Both Early Childhood Ireland and one of the country’s leading academic experts in early childhood care say the new childcare measures must also be available “to the squeezed middle-income earners”.
Their comments come as Department of Children sources stated that “no significance should be attached to the mooted €47,000 threshold figure” as it was only used “to show how the model would work”. “Budget negotiations on this are continuing,” the source said.
There is widespread concern that a joint gross €47,000 income threshold would make the estimated €2,000 a year contribution below many middle-income earners.
The head of the department of reflective pedagogy and early childhood studies at Mary Immaculate College in Limerick, Emer Ring ,said there were tens of thousands of parents “who have no choice but to both work as they have hefty mortgages to pay — very often these young parents are in negative equity”.
On top of big mortgage repayments, such parents are often paying substantial creche fees. “Many of these children are being cared for in creches. The early years are the critical years and all the research shows compelling evidence between high-quality preschool education and benefits for children. To have quality, we must ensure this new scheme is properly funded and there is equity for all,” she said.
Early Childhood Ireland’s policy and communications director, Donal Geohegan, said the scheme must be “targeted as widely as possible”. “We think that €70,000 gross joint income is much more like it,” he said.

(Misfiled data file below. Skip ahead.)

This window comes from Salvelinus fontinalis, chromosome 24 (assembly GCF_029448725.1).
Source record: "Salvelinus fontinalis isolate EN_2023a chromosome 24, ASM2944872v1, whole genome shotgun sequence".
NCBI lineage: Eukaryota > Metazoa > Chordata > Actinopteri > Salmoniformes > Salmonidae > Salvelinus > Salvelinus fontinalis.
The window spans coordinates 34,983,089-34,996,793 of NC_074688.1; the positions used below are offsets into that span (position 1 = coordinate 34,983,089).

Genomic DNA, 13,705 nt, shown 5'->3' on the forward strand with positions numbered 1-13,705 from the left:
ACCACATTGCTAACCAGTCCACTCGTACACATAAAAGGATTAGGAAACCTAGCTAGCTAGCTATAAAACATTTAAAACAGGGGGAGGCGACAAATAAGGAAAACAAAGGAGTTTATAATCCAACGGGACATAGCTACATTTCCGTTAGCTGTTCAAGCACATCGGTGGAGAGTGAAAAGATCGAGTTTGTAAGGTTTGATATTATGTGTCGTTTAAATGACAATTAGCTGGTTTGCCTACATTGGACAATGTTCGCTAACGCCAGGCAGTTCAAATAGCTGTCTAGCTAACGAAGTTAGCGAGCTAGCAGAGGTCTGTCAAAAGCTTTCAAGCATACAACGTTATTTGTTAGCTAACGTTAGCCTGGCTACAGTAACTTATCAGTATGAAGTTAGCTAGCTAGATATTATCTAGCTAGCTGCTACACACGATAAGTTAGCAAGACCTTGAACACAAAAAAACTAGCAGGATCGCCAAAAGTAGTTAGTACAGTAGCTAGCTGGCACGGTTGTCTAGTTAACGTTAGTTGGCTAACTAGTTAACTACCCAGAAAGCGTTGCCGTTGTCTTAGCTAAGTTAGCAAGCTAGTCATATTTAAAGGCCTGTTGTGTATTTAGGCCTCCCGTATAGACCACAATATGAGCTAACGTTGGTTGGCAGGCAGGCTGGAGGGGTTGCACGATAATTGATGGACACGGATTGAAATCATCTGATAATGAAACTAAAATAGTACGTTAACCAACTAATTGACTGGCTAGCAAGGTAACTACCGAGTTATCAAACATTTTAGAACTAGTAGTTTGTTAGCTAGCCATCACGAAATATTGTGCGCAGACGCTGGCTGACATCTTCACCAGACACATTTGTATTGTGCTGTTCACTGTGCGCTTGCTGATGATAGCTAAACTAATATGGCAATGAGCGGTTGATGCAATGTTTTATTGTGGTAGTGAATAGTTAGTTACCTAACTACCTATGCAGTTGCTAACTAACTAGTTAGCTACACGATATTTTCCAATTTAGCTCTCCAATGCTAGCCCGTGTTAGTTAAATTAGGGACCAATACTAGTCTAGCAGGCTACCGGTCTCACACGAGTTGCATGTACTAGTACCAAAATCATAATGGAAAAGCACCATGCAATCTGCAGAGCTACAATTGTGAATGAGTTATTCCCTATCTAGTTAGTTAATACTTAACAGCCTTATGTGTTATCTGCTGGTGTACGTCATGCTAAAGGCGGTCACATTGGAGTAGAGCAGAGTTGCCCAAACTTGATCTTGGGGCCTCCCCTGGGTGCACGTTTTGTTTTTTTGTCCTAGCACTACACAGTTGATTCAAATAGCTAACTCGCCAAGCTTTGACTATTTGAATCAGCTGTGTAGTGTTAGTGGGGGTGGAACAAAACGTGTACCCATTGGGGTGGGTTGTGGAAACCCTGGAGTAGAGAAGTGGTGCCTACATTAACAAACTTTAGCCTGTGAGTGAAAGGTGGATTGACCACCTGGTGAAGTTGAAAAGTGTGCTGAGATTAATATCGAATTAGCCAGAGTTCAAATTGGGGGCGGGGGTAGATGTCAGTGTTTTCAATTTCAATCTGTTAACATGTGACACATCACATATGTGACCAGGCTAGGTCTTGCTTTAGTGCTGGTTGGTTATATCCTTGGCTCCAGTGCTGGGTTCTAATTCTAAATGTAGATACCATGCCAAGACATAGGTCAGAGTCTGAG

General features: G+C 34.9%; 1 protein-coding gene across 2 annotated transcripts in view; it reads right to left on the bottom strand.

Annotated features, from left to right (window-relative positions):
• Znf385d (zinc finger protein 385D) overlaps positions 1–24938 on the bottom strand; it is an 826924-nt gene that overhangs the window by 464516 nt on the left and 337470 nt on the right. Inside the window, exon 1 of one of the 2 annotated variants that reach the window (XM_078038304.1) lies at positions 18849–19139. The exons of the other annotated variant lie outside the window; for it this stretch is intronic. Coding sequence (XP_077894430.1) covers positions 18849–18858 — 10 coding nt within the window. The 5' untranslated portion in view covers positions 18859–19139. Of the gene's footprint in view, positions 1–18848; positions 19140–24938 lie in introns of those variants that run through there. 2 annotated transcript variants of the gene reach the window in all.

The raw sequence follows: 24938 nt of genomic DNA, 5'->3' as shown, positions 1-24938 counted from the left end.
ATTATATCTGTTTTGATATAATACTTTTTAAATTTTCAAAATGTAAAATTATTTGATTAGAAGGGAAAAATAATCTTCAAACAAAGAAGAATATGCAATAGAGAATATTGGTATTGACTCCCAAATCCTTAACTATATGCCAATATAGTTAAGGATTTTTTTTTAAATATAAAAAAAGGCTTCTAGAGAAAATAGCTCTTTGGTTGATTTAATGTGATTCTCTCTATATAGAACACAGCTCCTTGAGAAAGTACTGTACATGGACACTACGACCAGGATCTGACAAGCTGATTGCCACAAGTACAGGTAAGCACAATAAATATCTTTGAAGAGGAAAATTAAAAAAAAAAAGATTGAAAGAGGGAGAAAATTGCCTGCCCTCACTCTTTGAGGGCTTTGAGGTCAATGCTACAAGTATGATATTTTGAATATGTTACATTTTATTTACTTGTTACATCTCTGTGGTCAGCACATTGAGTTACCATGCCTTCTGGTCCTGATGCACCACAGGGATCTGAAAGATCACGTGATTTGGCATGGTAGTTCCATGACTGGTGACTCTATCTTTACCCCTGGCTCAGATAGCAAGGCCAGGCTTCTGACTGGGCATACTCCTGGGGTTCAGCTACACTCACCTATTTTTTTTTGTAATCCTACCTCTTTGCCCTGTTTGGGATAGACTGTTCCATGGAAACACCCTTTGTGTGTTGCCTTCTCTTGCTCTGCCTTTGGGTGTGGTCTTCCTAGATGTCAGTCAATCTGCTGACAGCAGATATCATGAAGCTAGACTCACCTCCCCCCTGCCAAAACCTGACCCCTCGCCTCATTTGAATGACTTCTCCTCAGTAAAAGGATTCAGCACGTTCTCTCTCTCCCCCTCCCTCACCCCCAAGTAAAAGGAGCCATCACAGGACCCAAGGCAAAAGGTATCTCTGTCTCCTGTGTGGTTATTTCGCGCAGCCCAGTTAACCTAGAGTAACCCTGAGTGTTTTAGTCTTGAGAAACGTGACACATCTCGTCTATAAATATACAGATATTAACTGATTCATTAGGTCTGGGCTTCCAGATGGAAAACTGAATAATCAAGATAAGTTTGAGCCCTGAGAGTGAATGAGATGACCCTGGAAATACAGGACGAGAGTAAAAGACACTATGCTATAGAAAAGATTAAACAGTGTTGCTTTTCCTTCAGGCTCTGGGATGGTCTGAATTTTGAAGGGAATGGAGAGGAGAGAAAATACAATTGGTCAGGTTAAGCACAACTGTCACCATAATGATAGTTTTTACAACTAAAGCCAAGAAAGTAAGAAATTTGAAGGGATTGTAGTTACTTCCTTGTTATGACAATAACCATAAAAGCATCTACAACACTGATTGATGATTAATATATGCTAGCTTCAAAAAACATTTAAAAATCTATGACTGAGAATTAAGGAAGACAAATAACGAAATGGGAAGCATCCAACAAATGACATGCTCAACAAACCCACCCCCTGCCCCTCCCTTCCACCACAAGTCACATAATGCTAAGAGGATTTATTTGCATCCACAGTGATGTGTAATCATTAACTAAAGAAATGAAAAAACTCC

He said there were already a number of State-funded childcare schemes in place for disadvantaged kids.
“Our greatest fear is that is that there will no extra money and that they will amalgamate the existing schemes with the same level of funding,” he said.
Early Childhood Ireland say it will cost €80m plus to keep the two free pre-school years, Early Childhood Care and Education scheme (ECCE). at a standstill They are seeking a €10 increase in the capitation grant for the ECCE and another €10 again for services where a childcare degree holder is teaching the scheme so that childcare worker’s wages can be increased.
Childcare workers earn €10.26 per hour and degree earners earn just €1 more per hour. Many staff only paid while the scheme is in operation, 38 weeks a year, and must claim social welfare benefits over the summer. Staff are not paid for administration work, class planning or contact with parents outside of the three hours a day that they are paid for.
At the moment, most parents, unless they are eligible for a community creche, do not receive any childcare subsidy until their children become eligible for the ECCE. As part of her negotiations about joining the Government, now Minister for Children and Independent TD, Katherine Zappone, sought a new affordable childcare scheme for children aged from nine months to three years.
The commitment states that an annual subsidy would be paid directly to childcare centres for children of this age range.
A subsidy of €2,000 per child per year will cost approximately €20m per year.
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